Neither AT&T nor Burke responded to questions on the settlement — including why the company accepted millions of dollars less than it was seeking and how much of the money Burke was paid in fees. In Cook County, property-tax attorneys often receive as much as a third of the tax savings. In financial disclosures Burke has filed with City Hall, he has reported only that AT&T pays him more than $25,000 a year.
The alderman’s law firm, Klafter & Burke, has filed dozens of appeals in Cook County circuit court and with the Illinois Property Tax Appeals Board, seeking tax refunds for clients that include Trump’s companies. Burke has six pending cases seeking tax refunds for Trump Tower’s hotel, restaurant and empty storefronts. Foxx’s staff is contesting those cases on behalf of the city and other local governments.
As state’s attorney, Foxx’s prime duty is prosecuting criminals. But her office also represents Cook County government officials who oversee the property-tax system, determining the value of each property and how much land owners must pay in taxes, as well as collecting the money and distributing it to schools, cities and other local governments. The state’s attorney’s actions can retroactively cut property assessments, resulting in tax refunds years after the taxes were paid.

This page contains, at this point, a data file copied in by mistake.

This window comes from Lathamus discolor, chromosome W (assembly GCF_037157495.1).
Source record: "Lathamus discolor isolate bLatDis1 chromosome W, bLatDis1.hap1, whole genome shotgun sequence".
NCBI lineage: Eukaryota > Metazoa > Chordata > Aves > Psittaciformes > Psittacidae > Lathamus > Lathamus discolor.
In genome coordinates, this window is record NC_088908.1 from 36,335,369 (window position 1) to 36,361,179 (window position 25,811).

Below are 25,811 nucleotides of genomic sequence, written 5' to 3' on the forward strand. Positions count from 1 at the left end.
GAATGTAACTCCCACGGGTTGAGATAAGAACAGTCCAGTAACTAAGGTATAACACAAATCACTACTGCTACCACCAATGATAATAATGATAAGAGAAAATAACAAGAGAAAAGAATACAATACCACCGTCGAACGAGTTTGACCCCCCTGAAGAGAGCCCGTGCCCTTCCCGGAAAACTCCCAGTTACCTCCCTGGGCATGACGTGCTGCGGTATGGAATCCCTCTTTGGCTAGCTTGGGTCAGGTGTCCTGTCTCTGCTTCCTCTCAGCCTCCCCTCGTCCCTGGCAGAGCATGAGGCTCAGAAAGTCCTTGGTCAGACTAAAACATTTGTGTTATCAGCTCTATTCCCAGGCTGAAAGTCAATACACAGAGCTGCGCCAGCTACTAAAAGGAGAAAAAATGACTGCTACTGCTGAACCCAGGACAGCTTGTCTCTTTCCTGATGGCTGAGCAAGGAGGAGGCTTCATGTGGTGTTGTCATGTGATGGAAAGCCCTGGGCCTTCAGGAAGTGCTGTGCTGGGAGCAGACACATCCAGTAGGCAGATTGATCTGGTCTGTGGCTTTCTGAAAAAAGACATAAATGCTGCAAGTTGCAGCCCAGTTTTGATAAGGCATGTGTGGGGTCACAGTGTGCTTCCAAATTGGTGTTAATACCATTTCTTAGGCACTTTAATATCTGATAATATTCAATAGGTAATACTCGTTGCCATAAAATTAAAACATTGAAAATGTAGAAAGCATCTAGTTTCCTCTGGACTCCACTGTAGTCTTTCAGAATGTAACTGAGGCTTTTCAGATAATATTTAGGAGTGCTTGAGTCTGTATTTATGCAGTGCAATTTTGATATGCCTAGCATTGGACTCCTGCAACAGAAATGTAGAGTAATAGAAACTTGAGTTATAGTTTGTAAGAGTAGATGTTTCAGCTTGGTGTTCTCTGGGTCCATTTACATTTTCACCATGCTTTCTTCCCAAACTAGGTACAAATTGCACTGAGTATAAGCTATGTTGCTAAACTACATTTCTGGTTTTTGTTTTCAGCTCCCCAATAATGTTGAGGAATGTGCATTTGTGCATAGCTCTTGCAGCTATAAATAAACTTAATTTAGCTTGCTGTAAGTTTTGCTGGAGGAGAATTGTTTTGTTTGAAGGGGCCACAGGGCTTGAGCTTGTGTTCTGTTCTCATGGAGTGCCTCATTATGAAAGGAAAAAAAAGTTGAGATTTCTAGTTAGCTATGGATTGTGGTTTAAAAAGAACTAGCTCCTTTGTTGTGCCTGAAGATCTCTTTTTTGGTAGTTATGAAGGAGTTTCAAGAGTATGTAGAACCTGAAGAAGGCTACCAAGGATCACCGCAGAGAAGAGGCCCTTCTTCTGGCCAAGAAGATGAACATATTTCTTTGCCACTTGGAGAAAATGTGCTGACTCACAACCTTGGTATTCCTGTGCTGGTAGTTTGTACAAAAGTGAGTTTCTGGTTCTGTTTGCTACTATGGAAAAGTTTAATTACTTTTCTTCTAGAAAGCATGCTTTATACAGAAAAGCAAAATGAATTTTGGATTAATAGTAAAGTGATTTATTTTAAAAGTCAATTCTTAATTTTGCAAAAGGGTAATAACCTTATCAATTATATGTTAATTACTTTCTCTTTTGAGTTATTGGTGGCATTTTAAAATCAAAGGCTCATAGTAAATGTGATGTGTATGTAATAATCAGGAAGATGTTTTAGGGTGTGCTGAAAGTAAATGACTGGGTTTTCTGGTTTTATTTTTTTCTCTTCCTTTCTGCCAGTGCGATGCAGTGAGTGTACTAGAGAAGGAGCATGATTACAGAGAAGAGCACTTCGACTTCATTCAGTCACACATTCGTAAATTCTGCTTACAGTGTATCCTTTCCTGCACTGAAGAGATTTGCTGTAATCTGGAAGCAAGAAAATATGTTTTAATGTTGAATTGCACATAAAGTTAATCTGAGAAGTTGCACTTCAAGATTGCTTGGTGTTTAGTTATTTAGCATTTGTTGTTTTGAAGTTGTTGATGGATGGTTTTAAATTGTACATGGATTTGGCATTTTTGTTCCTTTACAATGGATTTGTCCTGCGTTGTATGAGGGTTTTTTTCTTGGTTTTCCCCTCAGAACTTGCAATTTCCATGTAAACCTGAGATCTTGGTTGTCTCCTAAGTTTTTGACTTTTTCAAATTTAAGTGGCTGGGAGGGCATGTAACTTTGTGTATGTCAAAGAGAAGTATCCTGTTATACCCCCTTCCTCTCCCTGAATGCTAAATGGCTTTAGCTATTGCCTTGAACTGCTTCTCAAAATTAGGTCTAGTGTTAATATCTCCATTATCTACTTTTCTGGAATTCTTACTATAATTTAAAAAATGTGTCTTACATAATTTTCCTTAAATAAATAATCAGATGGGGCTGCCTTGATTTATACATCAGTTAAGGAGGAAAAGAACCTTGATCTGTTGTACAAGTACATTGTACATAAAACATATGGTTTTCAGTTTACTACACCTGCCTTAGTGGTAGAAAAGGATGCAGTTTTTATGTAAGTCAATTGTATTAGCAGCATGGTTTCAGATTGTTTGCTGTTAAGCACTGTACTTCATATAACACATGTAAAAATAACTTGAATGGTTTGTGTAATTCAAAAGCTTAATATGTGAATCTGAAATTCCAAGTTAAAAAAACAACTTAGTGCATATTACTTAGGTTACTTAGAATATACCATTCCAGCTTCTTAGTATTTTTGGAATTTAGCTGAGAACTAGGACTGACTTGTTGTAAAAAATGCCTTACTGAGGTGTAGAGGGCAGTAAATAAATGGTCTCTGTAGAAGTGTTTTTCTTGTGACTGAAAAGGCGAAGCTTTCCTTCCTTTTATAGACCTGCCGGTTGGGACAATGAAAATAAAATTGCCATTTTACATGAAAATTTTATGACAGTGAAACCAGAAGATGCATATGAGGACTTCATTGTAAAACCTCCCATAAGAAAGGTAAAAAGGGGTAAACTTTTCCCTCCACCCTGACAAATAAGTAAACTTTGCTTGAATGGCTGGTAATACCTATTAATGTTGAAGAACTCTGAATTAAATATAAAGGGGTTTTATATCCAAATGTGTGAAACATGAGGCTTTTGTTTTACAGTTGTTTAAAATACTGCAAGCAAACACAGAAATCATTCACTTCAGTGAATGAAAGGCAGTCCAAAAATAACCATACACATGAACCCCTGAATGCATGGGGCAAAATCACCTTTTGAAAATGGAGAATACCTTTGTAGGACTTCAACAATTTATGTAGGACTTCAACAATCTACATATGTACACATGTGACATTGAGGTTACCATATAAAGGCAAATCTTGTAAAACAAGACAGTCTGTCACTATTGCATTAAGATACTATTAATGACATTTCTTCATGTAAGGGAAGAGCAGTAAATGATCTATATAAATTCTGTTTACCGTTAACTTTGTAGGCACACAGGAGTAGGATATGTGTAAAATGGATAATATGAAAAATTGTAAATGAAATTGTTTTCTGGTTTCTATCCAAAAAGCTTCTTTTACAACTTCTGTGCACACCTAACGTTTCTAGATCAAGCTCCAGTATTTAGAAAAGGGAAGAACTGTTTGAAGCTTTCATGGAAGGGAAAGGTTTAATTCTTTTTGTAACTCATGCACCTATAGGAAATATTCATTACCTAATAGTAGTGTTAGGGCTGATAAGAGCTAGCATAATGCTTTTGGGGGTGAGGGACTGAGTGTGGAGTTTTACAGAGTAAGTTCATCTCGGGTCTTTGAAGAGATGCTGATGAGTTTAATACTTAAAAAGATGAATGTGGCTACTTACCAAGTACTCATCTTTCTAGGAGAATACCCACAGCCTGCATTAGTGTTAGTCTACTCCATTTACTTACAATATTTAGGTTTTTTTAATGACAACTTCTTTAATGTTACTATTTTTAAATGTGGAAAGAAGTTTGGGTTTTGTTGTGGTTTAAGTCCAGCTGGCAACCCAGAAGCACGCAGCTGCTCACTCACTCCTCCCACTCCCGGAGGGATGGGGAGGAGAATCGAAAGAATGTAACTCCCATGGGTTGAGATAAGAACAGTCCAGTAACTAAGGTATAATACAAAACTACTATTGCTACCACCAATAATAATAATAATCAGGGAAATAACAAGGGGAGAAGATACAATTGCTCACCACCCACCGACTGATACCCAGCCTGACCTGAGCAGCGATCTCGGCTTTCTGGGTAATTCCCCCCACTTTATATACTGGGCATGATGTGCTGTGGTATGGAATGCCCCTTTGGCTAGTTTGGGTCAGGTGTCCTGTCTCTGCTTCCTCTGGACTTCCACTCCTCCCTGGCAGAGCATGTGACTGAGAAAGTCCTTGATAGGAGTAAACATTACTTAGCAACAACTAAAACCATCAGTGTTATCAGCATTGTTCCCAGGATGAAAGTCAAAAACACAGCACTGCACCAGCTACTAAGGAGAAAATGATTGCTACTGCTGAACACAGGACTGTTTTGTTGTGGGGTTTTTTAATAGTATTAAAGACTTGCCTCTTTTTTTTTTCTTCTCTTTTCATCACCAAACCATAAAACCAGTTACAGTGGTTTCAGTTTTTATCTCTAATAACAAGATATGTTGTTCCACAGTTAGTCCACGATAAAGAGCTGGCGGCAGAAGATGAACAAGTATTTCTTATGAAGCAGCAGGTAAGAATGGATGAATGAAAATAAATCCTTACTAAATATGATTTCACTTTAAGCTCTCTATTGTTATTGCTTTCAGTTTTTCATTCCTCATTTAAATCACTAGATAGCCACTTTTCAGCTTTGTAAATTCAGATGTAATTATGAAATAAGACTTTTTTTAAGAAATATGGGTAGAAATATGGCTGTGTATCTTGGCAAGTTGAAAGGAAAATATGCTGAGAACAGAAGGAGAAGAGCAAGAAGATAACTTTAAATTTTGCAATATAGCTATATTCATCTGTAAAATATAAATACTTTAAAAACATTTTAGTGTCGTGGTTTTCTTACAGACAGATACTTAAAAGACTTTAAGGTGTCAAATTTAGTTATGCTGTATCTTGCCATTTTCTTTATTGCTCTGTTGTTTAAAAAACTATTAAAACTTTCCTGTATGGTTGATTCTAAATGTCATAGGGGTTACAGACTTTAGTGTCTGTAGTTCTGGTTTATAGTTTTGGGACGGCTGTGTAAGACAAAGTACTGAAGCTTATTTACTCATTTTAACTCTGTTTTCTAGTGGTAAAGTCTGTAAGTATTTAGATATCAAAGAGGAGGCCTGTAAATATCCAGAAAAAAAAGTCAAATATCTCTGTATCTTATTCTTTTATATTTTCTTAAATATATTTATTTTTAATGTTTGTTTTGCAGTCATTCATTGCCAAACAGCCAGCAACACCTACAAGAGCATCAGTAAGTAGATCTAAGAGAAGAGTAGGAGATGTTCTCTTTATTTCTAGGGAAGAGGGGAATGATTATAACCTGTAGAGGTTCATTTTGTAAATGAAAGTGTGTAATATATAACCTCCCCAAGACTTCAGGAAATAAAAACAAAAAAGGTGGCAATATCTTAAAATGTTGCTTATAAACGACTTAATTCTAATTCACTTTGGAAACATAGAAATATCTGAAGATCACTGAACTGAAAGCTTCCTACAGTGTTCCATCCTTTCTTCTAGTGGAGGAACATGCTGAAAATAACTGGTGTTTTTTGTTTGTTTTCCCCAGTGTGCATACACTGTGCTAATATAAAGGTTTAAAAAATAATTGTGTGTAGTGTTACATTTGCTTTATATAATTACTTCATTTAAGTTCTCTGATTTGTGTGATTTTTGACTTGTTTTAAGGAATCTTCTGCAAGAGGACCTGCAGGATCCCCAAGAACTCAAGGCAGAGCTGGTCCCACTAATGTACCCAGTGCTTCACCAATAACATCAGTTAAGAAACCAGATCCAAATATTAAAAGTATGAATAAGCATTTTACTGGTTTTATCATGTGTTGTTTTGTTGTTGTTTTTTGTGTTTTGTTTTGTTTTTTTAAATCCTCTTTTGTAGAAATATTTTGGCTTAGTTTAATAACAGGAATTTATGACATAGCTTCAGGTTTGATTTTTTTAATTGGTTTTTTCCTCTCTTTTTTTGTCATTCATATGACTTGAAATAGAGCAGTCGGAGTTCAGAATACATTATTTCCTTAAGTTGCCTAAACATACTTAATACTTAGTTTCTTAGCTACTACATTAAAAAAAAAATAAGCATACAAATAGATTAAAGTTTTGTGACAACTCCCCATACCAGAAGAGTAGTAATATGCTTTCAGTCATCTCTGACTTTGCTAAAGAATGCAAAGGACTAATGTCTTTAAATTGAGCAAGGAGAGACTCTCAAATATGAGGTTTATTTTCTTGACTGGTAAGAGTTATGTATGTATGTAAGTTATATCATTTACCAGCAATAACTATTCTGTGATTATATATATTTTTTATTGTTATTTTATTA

It’s a complicated system. And it all starts with Berrios, who in addition to being the county assessor also is chairman of the Cook County Democratic Party. He sets the value of each property — a critical calculation that’s used to determine each landowner’s tax burden.
Property owners often challenge his assessments, hiring lawyers such as Burke to try to persuade Berrios that his staff overvalued their land. Getting a reduced assessment would reduce their share of taxes — and force other property owners to pay more.
Those unhappy with Berrios’ decisions can appeal to the Board of Review — three elected officials, two Democrats and one Republican, who have the power to lower the assessor’s assessments before tax bills are mailed out.
Once the taxes are paid, property owners can still fight by appealing to the state property tax appeals board or filing suit against the county, arguing that their property assessments were too high — and, as a result, so were the taxes they paid.
When taxpayers do that, it’s Foxx’s office that represents taxpayers and government agencies that received and spent the taxes. Those local governments have the authority to join in the appeals. But the state’s attorney has the sole authority to settle cases, and most governments rely on the office to oppose the taxes getting cut.